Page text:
It is really great for digestion and as it provides the right acidity for foods to be broken down into smaller, more digestible micronutrients.
For best results, make sure you use raw, unfiltered apple cider vinegar that contains ‘the Mother’ (a colony of beneficial bacteria)
ACV can be taken in a little water before each meal to aid digestion. It’s also great in salad dressings, or you can make your own little digestive ‘tonic’ out of ginger, raw honey, lemon juice ACV and water.
Excellent source of fat-soluble vitamins
Ghee is traditionally used in Indian cooking – it’s clarified butter which is free from lactose or casein so may be tolerated by those with dairy issues. Ghee is an amazing source of fat-soluble vitamins A, D, E and K which are crucial for maintaining elasticity of mucous membranes (your gut lining!)
Ghee is also really high in a substance called butyric acid which provides the fuel for the cells lining the large intestine – therefore extremely useful in healing a leaky gut.
Use ghee in cooking as you would any oil/butter.
Ginger can help to reduce bloating, flatulence, symptoms of IBS and poor digestion as it stimulates digestive acids and secretions. This improves nutrient absorption and can therefore protect against further damage to the intestinal tract.
Ginger is also amazingly antibacterial and can reduce certain stomach infections. It’s also one of the world’s most potent anti-inflammatory foods.
You can add ginger to your curries and stir fries, I like to throw some into a smoothie, or you can also make a fresh anti-inflammatory tea with raw honey and turmeric for a super super-food hot drink!
Fermented foods are the current hipster darlings of the nutrition world. It’s all about the fermented foods, didn’t you know?
Well our grandparents and great-grandparents were fermenting their own foods way before you could buy kefir in Whole Foods!
But since we’re on the subject, fermented food are amazing for gut health because the fermentation itself provides the gut with a whole host of fabulous beneficial bacteria that help to balance gut dysbiosis, reduce inflammation and support the immune system.
Kefir is a drink fermented from milk but which may be tolerated by people with dairy issues due to the enzymes in kefir that help to break down lactose. It is also protective against certain gut infections. You can make it yourself by buying kefir grains online or there are companies that sell it pre-made now.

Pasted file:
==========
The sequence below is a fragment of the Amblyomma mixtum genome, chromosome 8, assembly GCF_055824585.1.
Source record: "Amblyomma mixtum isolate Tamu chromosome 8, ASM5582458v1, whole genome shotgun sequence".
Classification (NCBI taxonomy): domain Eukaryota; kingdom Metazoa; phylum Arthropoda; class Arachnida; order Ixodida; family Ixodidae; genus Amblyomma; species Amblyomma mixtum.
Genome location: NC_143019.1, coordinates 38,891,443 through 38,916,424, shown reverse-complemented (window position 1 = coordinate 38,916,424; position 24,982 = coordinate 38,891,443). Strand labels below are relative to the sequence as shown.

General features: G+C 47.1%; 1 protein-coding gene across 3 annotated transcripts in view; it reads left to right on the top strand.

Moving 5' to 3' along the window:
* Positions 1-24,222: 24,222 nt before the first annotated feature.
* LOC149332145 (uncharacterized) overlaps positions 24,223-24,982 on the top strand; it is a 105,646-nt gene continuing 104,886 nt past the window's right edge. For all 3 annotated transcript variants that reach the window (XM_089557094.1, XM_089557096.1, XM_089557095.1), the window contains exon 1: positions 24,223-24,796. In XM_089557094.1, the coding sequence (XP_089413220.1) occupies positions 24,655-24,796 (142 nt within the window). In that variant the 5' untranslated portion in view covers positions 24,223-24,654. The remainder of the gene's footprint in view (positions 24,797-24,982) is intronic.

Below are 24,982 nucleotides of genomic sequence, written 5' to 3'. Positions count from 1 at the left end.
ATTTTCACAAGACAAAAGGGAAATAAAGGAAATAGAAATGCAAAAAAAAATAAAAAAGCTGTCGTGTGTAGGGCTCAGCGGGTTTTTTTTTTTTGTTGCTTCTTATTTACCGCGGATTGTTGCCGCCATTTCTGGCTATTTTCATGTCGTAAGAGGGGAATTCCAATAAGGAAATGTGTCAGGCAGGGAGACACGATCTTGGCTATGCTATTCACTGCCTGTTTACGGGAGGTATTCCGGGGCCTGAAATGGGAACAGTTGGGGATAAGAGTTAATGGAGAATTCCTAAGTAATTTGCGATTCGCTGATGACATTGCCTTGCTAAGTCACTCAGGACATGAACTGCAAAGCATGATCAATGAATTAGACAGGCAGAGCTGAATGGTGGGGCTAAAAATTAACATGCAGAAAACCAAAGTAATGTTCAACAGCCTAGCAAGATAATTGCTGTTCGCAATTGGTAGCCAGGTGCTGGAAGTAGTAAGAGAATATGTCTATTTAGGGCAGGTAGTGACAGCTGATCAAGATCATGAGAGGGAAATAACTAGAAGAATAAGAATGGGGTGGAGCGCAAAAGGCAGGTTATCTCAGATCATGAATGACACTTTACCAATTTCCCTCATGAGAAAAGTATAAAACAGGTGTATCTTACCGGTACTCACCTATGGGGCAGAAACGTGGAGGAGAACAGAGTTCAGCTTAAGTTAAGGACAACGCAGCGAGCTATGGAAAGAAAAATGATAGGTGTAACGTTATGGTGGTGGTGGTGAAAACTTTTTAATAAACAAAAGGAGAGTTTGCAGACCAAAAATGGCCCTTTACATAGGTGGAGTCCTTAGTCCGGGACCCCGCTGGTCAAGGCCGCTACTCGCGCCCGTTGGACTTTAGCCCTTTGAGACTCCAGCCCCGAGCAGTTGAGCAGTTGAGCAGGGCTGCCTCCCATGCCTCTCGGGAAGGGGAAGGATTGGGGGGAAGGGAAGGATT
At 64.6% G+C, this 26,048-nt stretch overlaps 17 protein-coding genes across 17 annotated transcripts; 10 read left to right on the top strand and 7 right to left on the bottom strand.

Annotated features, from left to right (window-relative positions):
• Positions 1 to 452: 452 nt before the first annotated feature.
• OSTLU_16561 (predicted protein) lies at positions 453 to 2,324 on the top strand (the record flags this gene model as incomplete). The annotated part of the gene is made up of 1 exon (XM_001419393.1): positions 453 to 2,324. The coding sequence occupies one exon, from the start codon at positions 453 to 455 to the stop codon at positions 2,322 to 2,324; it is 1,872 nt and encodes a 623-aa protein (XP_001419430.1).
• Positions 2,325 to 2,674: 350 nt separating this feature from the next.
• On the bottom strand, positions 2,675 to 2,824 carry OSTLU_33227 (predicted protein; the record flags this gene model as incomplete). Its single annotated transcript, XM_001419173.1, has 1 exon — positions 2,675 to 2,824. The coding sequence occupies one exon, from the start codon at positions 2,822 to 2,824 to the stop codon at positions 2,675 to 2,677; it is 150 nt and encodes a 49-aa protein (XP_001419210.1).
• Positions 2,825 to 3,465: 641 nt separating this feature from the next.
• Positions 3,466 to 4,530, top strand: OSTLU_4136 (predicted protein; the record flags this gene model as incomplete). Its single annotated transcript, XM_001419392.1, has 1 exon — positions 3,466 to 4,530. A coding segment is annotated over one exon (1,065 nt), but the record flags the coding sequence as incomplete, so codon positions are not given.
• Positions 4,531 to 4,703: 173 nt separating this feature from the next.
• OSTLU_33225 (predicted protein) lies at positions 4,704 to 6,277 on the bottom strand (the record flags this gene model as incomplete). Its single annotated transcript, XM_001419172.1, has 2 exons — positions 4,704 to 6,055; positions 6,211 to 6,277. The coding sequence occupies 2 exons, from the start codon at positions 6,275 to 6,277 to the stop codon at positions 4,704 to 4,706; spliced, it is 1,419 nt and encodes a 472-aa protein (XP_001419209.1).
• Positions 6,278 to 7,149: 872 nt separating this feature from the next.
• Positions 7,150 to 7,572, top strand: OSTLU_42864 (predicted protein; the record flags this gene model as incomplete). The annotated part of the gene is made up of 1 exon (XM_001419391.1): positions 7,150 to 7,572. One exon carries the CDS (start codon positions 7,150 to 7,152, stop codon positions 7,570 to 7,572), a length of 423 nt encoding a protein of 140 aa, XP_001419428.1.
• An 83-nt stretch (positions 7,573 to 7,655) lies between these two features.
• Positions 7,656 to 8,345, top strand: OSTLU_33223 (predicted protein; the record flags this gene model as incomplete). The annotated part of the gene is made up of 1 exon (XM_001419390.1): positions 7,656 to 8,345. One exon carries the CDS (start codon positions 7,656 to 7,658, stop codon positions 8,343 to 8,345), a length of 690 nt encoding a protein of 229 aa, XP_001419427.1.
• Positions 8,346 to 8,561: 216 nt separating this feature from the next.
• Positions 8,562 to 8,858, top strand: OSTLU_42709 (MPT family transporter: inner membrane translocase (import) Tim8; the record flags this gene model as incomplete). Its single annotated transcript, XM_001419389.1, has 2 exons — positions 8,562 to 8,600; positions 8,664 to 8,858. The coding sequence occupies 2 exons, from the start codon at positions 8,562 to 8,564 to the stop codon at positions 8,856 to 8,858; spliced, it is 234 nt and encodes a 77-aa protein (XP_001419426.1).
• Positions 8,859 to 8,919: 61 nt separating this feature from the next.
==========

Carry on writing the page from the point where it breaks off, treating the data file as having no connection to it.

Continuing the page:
You can use kefir as you would any milk in smoothies, porridge or with fruit.
Another fermented drink that provides beneficial bacteria that can kill off candida, boost the immune system and support the body’s detoxification processes. Kombucha tea is also a great source of specific antioxidants that can protect the body against certain diseases and reduce inflammation. It has also been found to have antibacterial properties – so all in all, a pretty powerful beverage in the management of healthy gut function.
I have never actually tried to make it myself yet although I’m definitely going to give it a go with these instructions.
We’re still in the world of fermentation. You can easily make your own fermented vegetables like sauerkraut if you have a glass jar and a bit of patience.
I’ve made this sauerkraut before and it’s delicious at any time of the day – with eggs for breakfast, on burgers or with salads.
If you are buying it in the shops, make sure it’s raw and unpasteurised otherwise it doesn’t come with those lovely beneficial bacteria that are so good for your gut.
You might not associate the humble pumpkin seed with gut health but they have actually been used therapeutically for years specifically as an ‘anthelmintic’ – a substance that helps to destroy intestinal parasites.
Parasites are more common that you might think – giardia, ringworm and tapeworm are all parasitic infections that can be tricky to eliminate and which can survive in the gut for many years causing a variety of wide-ranging symptoms such as fatigue, bloating, diarrhoea; and parasites can contribute to leaky gut so we don’t want them hanging around.
If you’ve ever been ill abroad, you could well have picked up a parasite.
Add 1/2 cup of pumpkin seeds to a smoothie, or make your own pumpkin seed butter if you have a high speed blender and this as a spread or dip.
Do you think you could have a leaky gut? Try eliminating some of the foods mentioned above and including more of these gut-healing remedies into your every day diet to reduce the burden on your digestive system.